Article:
You may not have the resolutions sorted out yet, but here’s a solid list of things you probably don’t want to happen: Deepest Darkest Fears
, a web-comic by Fran Krause
(as seen at Gizmodo
Just so GitM is keeping up with all the various social media platforms on the sidebar, as of two days ago I’m now in my forties. (That’s champagne gummies
atop an Irish car bomb cake
and a bottle of twelve-year-old Jamesons, courtesy of Amy.)
Feels much the same on this end (so far), but then again I rolled the clock over in my head somewhere around 37, and dissertation-writing happens in dog years anyway. Onward and upward.
I’m currently working on my own year-end list, as per GitM tradition, and be advised: I’ll probably give myself a few more weeks into 2015 since I have so many holes still to plug. (Even if I was in top movie-going form at the moment, which I’m not, DC is still a second tier town in terms of the release schedule.)
But in the meantime, and also as in year’s past, David Ehrlich has assembled another very impressive Best of the Year video with his choices. I disagree mightily with some of his picks — let’s just say Nymphomaniac won’t be cracking my list — but, once again, Ehrlich’s infectiously fun Super-Cut makes me wish I’d seen more movies this year.
“To put it another way, AIG owed these banks a bunch of money, but if it had to pay the banks, it would go bust. But if it didn’t pay the banks, the banks would lose money. The banks were willing to lose a little bit of money, but Geithner said no no, you don’t have to lose any money in the deal at all. The accusation is that Geithner and co. shot AIG in the head, and then let other banks feast on its rotting carcass (liberally spiced with government money). Paulson has actually confirmed this was the goal…It was an utterly selective political judgment to choose one set of actors over another set of actors.”
This one’s been in the bookmarks for awhile, but in very related news
, Matt Stoller surveys the troubling backstory of the bailouts emerging
from what should be a sideshow: AIG shareholder Hank Greenberg suing the government for unfair treatment
. (He only got half a sweetheart deal.) “Greenberg’s case is revealing that the bailouts were done selectively, and there was an attempt to cover up what happened…bailout opponents were largely correct, and the bailout apologists were lying and/or wrong.”
There are many reasons why I post less frequently at GitM these days, and a lot of them are the usual prosaic stuff — life is good
, the days are very busy, my garrison isn’t going to build itself
. But among them also is, quite frankly, it’s sometimes hard to see a purpose to it anymore, at least in GitM’s current incarnation. Case in point: this month’s CIA torture revelations
Like countless others, I have been railing about the Bush-era CIA torture regime here for over a decade now. So this isn’t a breaking story. Still, the recent Senate Report — which the “most transparent administration in history” fought tooth and nail to bury — ably covers all we’ve known to date, and includes a number of horrifying new revelations.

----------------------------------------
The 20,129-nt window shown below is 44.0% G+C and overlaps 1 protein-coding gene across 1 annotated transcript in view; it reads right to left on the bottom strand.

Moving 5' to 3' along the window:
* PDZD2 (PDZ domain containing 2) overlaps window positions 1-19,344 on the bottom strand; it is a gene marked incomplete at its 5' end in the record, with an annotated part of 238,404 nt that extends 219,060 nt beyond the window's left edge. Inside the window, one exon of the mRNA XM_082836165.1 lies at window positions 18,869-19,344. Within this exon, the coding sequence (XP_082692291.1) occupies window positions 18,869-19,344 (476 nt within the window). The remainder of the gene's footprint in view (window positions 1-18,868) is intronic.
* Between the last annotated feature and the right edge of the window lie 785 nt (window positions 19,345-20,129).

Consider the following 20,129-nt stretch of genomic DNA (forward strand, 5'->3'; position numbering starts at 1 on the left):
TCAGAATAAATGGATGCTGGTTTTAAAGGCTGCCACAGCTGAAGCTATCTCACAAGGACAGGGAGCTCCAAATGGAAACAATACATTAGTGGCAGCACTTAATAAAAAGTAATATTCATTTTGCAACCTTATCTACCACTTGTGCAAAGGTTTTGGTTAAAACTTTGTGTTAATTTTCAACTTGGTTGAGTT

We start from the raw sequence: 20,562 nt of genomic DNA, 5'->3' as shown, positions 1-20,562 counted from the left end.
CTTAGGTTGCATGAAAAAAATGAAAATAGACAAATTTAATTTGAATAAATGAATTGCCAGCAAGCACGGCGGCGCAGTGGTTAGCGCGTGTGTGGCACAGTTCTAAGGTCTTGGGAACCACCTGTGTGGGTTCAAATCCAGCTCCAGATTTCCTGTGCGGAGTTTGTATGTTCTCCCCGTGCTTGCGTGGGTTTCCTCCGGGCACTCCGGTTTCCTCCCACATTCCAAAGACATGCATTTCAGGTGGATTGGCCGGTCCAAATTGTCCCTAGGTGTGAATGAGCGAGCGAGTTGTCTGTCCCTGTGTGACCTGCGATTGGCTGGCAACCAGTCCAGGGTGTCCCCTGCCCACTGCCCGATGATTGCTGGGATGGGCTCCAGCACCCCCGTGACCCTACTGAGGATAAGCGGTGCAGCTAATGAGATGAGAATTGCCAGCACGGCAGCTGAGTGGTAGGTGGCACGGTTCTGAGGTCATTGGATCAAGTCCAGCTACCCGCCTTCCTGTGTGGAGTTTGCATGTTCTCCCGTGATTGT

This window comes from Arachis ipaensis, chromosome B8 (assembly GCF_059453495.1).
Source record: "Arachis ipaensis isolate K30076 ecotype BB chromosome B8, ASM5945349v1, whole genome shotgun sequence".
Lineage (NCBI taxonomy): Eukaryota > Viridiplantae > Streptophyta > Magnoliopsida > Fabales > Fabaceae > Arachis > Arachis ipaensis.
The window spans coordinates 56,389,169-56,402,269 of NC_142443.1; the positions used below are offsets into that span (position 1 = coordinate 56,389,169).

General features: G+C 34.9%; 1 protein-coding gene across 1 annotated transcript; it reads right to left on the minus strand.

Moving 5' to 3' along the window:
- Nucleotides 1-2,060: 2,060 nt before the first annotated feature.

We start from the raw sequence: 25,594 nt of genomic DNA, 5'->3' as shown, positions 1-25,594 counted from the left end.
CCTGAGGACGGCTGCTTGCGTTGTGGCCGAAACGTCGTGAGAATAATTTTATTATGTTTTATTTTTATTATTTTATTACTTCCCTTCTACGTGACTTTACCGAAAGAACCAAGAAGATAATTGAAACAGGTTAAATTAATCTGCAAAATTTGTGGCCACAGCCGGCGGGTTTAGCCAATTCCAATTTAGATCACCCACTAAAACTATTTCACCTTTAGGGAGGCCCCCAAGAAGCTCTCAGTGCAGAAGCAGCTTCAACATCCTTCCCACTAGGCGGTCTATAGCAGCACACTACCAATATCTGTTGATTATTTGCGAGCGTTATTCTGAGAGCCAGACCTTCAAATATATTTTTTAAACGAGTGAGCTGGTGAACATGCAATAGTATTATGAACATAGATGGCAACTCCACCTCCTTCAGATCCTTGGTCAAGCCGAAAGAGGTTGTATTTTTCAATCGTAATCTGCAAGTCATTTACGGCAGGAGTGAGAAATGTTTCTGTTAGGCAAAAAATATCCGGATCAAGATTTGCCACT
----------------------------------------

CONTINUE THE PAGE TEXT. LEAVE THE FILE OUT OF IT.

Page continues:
For example, so it turns out that we — you and I — paid foreign governments $300 million to construct and maintain our dungeons.
We — again, you and I — also paid two psychiatrists $80 million to come up with more devastating torture techniques
. (And their contract was originally for $180 million!)
These two assholes got on the payroll after Al Qaeda higher-up Abu Zubaydah was captured. Zubaydah was then waterboarded over eighty times
, mainly so he and others would corroborate the false positive, demanded by Iraq War architects, that Iraq was involved with Al Qaeda
We also tortured people for not calling CIA officers “sir,” or having a stomachache.
We even tortured our own informants.
We anally raped detainees with pureed hummus, causing anal fissures and a rectal prolapse due to “excessive force.”
We also may have raped detainees with dogs
. And it sounds like a child was raped
in our custody as well.
Another detainee froze to death during his Room 101 session.
Naturally, the CIA tried to cover all this up. First, they blatantly lied about the efficacy of their torture regime. (And, since it cannot be said enough, particularly in the wake of the CIA’s Zero Dark Thirty propaganda
: Torture does not work
Then, they — with the full and active complicity of both the Bush and Obama administrations — blocked the American people from seeing the evidence of their depravities, including destroying torture tapes
, repeatedly lying to Congress
, and hacking into Senate computers
And, still, over a decade later: Even though the Constitution bans torture
, even though it is a crime to lie to Congress, even though it is explicitly a crime NOT to prosecute torturers
, Nobody Has Gone To Jail
— well, except the whistleblower
And on top of everything else, Americans approve of all of this by 2-1.
So, what is there to say? The illegality here is black and white, the crimes abhorrent, the moral corruption pervasive…and yet we all just collectively shrug. The sad and hilarious thing about The Onion‘s recent minotaur video — “That hungry half-man, half-bull kept us safe from the terrorists!” — is this is basically the world we live in now.
Makes me sick, m*therf*cker, how far we done fell.
Self-explanatory. The on-the-button Serkis voiceover threatens lameness, but I like John Boyega’s urgency, and was surprised to see Oscar Isaac in an X-Wing (given that I heard/presumed he was the Han of the new cast.) Show me more!
Update These characters’ names are released on throwback-style Topps cards: Boyega is “Finn,” Ridley “Rey,” Isaac “Poe Dameron,” the shadowy Sith fellow “Kylo Ren,” and the wheeldroid is BB-8. But who is Tenzing Norgay?